However, when Rousseau considers education in light of politics, his emphasis on personal worth largely disappears. Rousseau’s concern with the well-being of the community is expressed through the General Will principle of the Social Contract, which provides “the total alienation of each associate, together with all of his rights, to the entire community” (SC: 1.6). When men enter contractually, they must sacrifice all of their rights to the whole. The community itself becomes the embodied rights, and each man has equally forfeited and holds an equal, separate association. Therefore, Rousseau argues that man in this state “by himself is a perfect and solitary whole,” yet by giving in to the community alters his “constitution in order to strengthen it” (SC: 2.7). He gives himself to all, yet actually gives himself to no one (SC: 1.6).
Rousseau’s education of Emile cannot seem to fit with this interaction with society. What, then, does Rousseau mean when he claims that Emile will become “a member of society and must fulfill its obligations” (EM: 120) or a savage in the streets? Even with this contradiction, we can at least see that Rousseau recommends that a well-educated man’s presence in society be minimal, in that he should live close to nature, eat and live simply, and leave Paris. We find such an emphasis in the Confessions when Rousseau praises the countryside and his escape from the ills of Parisian life. He comments that his education was not achieved until he moved again to a life that “was as simple as it was pleasant,” in the countryside with Mme de Warrens (CN: 173).Thus, the educational methods of Locke and Rousseau emphasize either nurture or nature, based on differing views of inclinations and on varying aims for the future of the educated child. Locke’s child is trained to become an individual of action in society, while Rousseau’s child is trained to lead the simple, natural life of beauty and simplicity slightly outside of society. These distinct goals provide the theoretical basis of their different educational philosophies. The reader’s respective valuations of the two philosophers are likely to be related to his or her sense of whether education trains people for citizenship in particular or for life in general.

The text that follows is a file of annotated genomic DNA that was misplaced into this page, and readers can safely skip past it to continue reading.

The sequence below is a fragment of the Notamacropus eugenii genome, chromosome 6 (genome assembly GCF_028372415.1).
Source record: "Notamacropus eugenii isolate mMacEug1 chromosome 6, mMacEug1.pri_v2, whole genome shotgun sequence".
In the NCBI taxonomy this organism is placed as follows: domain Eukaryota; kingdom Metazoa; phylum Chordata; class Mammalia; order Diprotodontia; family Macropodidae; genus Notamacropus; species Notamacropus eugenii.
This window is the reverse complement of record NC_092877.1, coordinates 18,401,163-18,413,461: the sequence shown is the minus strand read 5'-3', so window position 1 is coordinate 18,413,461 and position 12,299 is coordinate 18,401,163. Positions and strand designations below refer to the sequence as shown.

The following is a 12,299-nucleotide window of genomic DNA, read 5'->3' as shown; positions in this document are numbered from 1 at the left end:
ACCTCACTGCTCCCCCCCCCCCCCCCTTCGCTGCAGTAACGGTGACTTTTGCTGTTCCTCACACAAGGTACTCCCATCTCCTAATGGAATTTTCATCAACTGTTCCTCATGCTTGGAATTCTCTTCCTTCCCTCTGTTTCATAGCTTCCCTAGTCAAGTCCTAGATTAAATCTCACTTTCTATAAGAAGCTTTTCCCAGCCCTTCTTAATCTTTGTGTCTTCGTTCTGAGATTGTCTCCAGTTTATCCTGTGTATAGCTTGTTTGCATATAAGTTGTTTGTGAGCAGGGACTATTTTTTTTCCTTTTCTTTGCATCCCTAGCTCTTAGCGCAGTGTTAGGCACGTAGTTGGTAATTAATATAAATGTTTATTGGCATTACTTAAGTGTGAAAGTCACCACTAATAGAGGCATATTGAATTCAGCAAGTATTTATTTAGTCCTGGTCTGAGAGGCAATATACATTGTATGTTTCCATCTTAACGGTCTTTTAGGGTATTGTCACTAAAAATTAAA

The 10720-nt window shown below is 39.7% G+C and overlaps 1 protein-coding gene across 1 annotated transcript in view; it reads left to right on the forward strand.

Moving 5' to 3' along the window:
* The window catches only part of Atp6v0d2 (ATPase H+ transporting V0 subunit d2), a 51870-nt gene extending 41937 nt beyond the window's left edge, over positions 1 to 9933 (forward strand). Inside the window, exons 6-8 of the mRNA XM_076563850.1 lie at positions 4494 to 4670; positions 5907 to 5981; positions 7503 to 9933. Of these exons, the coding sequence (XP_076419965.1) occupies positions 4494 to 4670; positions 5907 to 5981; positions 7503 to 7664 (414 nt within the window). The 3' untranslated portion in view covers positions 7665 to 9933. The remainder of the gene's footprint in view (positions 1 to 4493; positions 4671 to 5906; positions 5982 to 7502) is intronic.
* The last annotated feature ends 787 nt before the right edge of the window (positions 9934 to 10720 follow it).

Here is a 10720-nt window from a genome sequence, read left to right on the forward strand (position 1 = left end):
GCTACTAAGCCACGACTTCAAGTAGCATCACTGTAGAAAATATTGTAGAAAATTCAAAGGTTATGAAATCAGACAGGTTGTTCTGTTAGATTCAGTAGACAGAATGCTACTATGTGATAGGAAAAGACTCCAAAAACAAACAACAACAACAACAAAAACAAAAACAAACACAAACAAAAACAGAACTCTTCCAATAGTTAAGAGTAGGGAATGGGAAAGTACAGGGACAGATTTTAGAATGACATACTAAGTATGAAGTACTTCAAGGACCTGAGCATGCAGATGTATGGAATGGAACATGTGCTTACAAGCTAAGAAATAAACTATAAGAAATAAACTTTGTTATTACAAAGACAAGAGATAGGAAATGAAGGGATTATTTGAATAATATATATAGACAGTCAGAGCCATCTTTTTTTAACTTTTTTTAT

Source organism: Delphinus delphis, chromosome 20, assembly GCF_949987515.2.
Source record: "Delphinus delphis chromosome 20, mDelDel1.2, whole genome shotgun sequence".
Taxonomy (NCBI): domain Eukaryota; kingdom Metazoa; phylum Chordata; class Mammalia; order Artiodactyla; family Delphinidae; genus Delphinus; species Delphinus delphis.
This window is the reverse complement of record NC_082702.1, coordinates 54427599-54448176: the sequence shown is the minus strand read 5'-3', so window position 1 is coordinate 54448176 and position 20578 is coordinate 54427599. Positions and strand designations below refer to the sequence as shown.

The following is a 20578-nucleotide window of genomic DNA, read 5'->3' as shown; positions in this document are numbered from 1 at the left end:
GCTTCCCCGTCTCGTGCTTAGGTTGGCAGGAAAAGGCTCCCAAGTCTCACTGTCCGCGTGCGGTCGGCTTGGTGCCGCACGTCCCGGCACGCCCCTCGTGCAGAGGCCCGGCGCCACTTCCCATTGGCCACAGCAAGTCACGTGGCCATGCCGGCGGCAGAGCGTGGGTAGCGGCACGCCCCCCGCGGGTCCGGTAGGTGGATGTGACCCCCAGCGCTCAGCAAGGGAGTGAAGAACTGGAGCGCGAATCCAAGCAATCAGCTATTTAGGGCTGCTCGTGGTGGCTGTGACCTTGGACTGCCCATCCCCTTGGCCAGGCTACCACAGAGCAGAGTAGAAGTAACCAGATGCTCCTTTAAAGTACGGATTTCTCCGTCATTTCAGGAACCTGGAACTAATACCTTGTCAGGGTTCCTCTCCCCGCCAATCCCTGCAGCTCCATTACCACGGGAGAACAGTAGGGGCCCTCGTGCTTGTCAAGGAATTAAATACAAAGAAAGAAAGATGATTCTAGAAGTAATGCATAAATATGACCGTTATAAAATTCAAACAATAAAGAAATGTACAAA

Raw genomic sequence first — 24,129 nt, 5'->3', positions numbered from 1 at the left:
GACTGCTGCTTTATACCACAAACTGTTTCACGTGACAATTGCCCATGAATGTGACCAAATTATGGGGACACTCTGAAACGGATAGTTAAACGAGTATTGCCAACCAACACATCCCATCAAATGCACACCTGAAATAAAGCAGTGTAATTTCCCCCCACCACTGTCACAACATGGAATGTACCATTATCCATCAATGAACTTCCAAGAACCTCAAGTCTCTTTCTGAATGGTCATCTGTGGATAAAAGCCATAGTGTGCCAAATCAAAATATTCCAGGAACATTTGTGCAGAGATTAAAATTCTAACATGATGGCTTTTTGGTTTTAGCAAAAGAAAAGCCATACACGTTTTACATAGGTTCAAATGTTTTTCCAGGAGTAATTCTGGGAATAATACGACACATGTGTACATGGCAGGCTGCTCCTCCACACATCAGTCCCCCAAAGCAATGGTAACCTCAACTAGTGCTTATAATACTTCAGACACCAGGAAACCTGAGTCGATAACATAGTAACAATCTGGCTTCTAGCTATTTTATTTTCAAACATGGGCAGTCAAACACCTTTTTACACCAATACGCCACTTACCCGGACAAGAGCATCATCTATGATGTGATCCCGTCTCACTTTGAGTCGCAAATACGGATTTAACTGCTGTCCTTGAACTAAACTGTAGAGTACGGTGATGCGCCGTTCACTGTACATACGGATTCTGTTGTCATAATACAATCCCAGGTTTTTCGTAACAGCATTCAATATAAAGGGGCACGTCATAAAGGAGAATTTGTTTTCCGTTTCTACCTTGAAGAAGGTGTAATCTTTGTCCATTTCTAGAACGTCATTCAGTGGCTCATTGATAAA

Locke defines innate ideas in the Essay Concerning Human Understanding as “some primary Notions. . . Characters. . . stamped upon the Mind of Man, which the Soul receives in its very first Being; and brings into the World with it” (II.1).
 This section about John Locke is largely drawn from my senior honors thesis, “Education for a Liberal Polity: John Locke’s Teaching on Fashioning Citizens and Statemen.” Hereafter, all citations will be noted in the body of the text. The following editions and abbreviations shall be used: Locke, Some Thoughts Concerning Education [TCE] and Of the Conduct of Understanding [CU]; Locke, Two Treatises of Government [2T]; Locke, An Essay Concerning Human Understanding [EU].
 In this same passage, Locke stresses the variety of natural tempers even further by adding, “There are possibly scarce two children who can be conducted by exactly the same method.” The array of temperaments includes the following list: stout, timorous, confident, modest, tractable, obstinate, curious, careless, quick, or slow (TCE: § 101). See also TCE: §§ 66 and 102.
 During these free moments, the child will act of his natural temperament and inclinations. In the presence of others, the child may not act as naturally. This is because children, “earlier perhaps than we think,” are “sensible of praise and commendation” (TCE: § 57).
 “For as these are different in him, so are your methods to be different, and your authority must hence take measures to apply itself different ways to him” (TCE: § 102).